Clive Bull 1am - 4am
PM's new Brexit deal for Northern Ireland receives backing of MPs - despite Boris Johnson and Liz Truss revolt
22 March 2023, 07:00 | Updated: 22 March 2023, 14:56
MPs have voted in favour of part of Rishi Sunak's Windsor Framework Brexit deal for Northern Ireland, despite a rebellion
Despite opposition from several high-profile Tory MPs including Boris Johnson, Liz Truss, Jacob Rees-Mogg and Priti Patel, the vote to implement the Stormont brake section of the Windsor Framework passed by 515 votes to 29.
Former prime minister Mr Johnson has argued that the Windsor Framework would mean that Northern Ireland is "captured" by EU laws, setting it apart from the UK, or that the UK was unable to "take advantage of Brexit.
"The proposed arrangements would mean either that Northern Ireland remained captured by the EU legal order - and was increasingly divergent from the rest of the U.K - or they would mean that the whole of the U.K. was unable properly to diverge and take advantage of Brexit," Mr Johnson said.
"That is not acceptable. I will be voting against the proposed arrangements today. Instead, the best course of action is to proceed with Northern Ireland Protocol Bill, and make sure that we take back control."
Two hours after Mr Johnson's announcement Liz Truss - who replaced him as Prime Minister - announced she would also vote against Mr Sunak's bill.
Her spokesman said: "After examining the detail of the Stormont Brake and Windsor Framework, Liz has decided to vote against the Statutory Instrument this afternoon.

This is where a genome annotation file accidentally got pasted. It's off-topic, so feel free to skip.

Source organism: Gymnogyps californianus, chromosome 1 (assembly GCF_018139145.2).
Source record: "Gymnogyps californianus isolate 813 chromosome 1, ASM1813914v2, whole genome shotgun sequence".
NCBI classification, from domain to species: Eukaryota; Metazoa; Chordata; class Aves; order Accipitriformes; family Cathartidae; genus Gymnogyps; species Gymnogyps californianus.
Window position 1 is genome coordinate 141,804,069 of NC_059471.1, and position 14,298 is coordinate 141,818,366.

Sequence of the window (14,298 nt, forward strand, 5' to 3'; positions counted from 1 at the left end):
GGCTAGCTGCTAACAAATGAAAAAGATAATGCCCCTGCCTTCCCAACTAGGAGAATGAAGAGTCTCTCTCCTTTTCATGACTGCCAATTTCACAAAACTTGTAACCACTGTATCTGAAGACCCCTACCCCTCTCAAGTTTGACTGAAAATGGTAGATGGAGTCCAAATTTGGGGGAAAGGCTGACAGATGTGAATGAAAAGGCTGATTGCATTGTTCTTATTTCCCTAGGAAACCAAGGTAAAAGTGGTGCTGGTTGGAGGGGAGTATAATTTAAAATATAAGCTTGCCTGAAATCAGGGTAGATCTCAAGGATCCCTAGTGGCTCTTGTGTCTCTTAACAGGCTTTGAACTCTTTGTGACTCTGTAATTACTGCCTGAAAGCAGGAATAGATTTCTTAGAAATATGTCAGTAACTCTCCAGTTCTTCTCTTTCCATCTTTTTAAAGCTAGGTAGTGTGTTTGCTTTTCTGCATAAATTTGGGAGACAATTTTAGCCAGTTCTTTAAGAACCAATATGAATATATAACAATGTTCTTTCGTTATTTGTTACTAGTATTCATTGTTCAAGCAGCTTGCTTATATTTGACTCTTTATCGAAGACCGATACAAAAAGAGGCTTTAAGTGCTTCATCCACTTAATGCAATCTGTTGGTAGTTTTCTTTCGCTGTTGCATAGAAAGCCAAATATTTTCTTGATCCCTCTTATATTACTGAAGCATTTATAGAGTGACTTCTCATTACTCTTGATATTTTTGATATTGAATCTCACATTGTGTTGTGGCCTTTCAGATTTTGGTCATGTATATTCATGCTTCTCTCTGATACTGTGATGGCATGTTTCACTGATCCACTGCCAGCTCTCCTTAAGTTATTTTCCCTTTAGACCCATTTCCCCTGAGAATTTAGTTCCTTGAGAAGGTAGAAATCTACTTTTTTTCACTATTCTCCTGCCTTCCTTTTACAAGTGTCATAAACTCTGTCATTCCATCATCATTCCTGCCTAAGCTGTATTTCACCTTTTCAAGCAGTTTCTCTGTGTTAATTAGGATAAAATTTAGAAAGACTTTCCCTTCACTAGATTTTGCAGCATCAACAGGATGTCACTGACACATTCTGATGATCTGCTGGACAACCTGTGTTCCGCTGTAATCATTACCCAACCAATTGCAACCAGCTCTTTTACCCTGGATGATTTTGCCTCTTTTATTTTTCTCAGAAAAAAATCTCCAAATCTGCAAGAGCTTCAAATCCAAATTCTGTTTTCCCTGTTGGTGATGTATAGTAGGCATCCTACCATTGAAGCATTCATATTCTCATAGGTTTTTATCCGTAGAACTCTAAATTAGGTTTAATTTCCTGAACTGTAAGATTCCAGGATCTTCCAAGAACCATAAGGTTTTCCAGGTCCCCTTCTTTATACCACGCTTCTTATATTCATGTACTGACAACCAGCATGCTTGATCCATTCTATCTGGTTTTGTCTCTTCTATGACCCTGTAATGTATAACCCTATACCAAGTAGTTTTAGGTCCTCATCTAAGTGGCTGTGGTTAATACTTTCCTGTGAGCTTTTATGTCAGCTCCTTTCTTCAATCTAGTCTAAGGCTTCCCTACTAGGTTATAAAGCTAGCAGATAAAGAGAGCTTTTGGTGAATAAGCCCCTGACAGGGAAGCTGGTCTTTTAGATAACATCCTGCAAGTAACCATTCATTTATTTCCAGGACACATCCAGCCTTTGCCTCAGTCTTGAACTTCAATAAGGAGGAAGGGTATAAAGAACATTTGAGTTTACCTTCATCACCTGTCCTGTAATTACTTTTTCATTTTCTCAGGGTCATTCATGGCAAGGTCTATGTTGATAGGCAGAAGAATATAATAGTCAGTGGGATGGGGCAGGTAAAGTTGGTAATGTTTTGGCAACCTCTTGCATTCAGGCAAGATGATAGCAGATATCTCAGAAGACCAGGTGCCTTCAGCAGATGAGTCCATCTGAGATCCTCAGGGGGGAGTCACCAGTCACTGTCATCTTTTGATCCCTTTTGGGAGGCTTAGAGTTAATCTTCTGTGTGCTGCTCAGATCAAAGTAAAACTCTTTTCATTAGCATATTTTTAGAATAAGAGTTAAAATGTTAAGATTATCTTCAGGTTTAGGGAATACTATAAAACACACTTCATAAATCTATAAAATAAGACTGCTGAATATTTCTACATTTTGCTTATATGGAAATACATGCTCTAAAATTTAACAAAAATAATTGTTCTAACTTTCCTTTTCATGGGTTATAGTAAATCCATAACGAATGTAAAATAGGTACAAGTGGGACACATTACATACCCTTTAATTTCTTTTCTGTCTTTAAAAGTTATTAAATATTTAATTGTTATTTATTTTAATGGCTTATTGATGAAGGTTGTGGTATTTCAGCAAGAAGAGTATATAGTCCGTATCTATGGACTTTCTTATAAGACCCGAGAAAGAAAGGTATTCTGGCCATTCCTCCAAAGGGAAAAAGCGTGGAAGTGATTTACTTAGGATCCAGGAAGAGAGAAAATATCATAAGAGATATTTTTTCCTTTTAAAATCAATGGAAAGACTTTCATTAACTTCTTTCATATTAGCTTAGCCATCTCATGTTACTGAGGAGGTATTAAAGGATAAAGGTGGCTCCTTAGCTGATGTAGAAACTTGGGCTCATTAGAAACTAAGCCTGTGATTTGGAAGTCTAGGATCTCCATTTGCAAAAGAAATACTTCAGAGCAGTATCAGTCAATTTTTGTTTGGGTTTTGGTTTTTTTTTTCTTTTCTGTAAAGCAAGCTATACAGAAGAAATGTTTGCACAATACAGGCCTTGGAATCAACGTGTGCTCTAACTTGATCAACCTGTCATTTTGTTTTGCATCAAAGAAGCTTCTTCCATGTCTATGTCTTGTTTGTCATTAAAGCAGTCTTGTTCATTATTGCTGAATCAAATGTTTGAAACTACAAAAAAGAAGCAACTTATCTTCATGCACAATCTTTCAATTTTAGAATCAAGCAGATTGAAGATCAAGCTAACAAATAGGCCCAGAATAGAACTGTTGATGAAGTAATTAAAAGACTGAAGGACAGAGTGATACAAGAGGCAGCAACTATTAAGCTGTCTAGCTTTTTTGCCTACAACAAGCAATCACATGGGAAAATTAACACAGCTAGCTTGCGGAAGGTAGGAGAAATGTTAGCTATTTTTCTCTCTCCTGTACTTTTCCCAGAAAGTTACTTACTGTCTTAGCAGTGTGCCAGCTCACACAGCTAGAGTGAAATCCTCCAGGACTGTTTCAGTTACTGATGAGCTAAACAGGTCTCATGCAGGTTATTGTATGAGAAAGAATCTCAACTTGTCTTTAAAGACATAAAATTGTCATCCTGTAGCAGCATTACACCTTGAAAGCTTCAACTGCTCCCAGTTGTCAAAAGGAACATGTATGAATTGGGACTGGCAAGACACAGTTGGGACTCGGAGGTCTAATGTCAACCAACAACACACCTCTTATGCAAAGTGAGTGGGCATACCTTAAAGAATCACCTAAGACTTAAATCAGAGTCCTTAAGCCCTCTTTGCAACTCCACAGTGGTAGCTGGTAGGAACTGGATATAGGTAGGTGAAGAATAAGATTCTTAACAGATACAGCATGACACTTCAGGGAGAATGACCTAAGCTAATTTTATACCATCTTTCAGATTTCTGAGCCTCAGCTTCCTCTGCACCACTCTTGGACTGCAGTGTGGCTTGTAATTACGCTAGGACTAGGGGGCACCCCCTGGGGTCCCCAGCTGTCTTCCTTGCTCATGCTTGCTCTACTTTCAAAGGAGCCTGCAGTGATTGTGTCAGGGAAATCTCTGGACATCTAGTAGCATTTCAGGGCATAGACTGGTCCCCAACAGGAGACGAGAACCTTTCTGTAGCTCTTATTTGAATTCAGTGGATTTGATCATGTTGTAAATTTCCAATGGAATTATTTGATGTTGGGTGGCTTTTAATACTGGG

"As the instigator of the Northern Ireland Protocol Bill, Liz has concluded that the Government’s latest deal with the EU does not satisfactorily resolve the issues thrown up by the Protocol and almost fatally impinges on the UK’s ability to diverge from EU rules and regulations."
The European Research Group (ERG) – so often a thorn in the side of PMs who have tried to pass deals with Brussels – described the "Stormont brake" as ineffective.
The mechanism is meant to stop EU law automatically applying to Northern Ireland without politicians there having a say on it.
The ERG chairman Mark Francois spoke after the so-called "Star Chamber" of lawyers tasked with looking over the Windsor Framework, agreed between Mr Sunak and the EU, delivered their verdict.
With Labour backing the Windsor Framework agreement signed last month, the Government should win the Commons division comfortably, despite criticism from some hardline Tory Brexiteers.
The Democratic Unionist Party (DUP) has already said its eight MPs will vote against the regulation to implement the Stormont brake as it continues to seek changes to the overall framework.
Mr Johnson is due to give a four-hour appearance in front of Parliament's Privileges Committee on Wednesday investigating claims he lied to the House of Commons over parties that took place in Number 10 during lockdown.
In his defence, which was published by the Privileges Committee on Tuesday morning, the former prime minister admitted to misleading the House of Commons.
But he insists that statements made in the Commons "were made in good faith and on the basis of what I honestly knew and believed at the time".